Individual Family Dynamics 120 (2)
3 February 2014
Untraditional Rebel Couple
It is much more beneficial to the increasing number of young families that we start looking at them as something more than hopeless, and a tragic mistake and misunderstanding of responsibility, and much better than creating a MTV television show about them. Tod and Julie are perfect examples of a young couple who faced all the stereotypical problems a quickly paced couple who seem to have no idea of responsibility might have. From the very beginning we see that Tod and Julie are supposedly irresponsible, by continuing their relationship in secret and neither of them, especially Tod seemed to be thinking about much at all. But somehow within the short span on weeks, this blissfully in love couple breaks up, makes up, moves out, breaks up, but not before getting married to each other first, and getting Julie pregnant. Which is seen as a travesty due to their age, and assumed immaturity about responsibility and especially children. When we look at Julie and Tod’s individual family relationships, or lack of, we can see that maybe they are not as damned and doomed as other may worry.
We see Julie’s family the most; a home of just Julie, the mother she is constantly feuding with and her younger brother who hardly speaks to either of them. We learn that her father is still alive and easily communicated when her younger brother calls him up on the phone, but with that same call we understand that their father has no interest in getting to know either of his children, ones he had never met. Julie does not seem to carry around the stereotypical “daddy issues” we always see in movies, where she dates lots of boys just to feel wanted, like her first male figure never made her feel. In fact she only has eyes for Tod, and is willing to fight for him against her mother, and even leave her home if it means being able to stay with him happily.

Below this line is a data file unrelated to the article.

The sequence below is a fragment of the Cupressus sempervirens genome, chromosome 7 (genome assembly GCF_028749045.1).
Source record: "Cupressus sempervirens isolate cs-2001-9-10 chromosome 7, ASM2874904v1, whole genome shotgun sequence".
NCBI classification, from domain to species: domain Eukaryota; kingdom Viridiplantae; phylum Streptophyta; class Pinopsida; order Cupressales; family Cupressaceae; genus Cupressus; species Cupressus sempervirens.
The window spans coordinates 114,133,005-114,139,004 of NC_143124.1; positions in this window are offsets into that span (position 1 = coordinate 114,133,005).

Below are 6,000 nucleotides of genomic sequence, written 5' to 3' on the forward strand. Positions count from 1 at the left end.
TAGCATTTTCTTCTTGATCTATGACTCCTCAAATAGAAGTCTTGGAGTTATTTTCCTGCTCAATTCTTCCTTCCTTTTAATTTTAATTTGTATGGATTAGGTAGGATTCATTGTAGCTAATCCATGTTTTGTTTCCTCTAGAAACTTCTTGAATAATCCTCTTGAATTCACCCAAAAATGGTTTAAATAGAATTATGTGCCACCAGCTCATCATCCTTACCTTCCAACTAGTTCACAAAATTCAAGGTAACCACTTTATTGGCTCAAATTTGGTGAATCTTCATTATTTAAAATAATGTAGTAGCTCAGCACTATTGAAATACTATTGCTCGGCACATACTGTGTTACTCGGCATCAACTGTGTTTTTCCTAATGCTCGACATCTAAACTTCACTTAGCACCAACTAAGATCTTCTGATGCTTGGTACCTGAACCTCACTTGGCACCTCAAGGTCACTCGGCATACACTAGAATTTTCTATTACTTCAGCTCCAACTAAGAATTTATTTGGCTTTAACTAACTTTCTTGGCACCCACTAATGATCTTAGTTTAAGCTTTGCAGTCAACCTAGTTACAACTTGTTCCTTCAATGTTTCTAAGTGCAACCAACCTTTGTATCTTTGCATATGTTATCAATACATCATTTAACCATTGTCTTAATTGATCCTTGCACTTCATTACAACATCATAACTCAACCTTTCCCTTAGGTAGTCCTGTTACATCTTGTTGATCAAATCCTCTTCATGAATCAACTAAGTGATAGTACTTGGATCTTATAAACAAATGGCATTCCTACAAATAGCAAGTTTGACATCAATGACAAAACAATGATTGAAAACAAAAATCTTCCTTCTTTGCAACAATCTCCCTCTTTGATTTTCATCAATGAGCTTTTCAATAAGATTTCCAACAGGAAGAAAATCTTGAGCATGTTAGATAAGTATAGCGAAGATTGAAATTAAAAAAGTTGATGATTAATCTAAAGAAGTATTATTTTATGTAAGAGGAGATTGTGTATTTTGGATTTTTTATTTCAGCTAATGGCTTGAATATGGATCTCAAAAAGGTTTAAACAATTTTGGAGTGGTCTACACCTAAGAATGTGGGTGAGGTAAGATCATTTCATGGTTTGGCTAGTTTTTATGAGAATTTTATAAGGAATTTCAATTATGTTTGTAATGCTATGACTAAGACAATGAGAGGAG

Whether it be saying some idiotic comment, or thinking he was able to become a racer with no experience, Tod is not a very serious character, until he talks about his male figure growing up. We are never told whether this was his father, or a step father or someone else but we know that he treated Tod with disrespect, and was uncaring towards his and considered him more of something that can help him rather than a responsibility he had to take care of. The most intelligent thing Tod says in the entire movie is when he is talking to Julie’s mother about fathers, “... You need a license to buy a dog, or drive a car. Hell you can get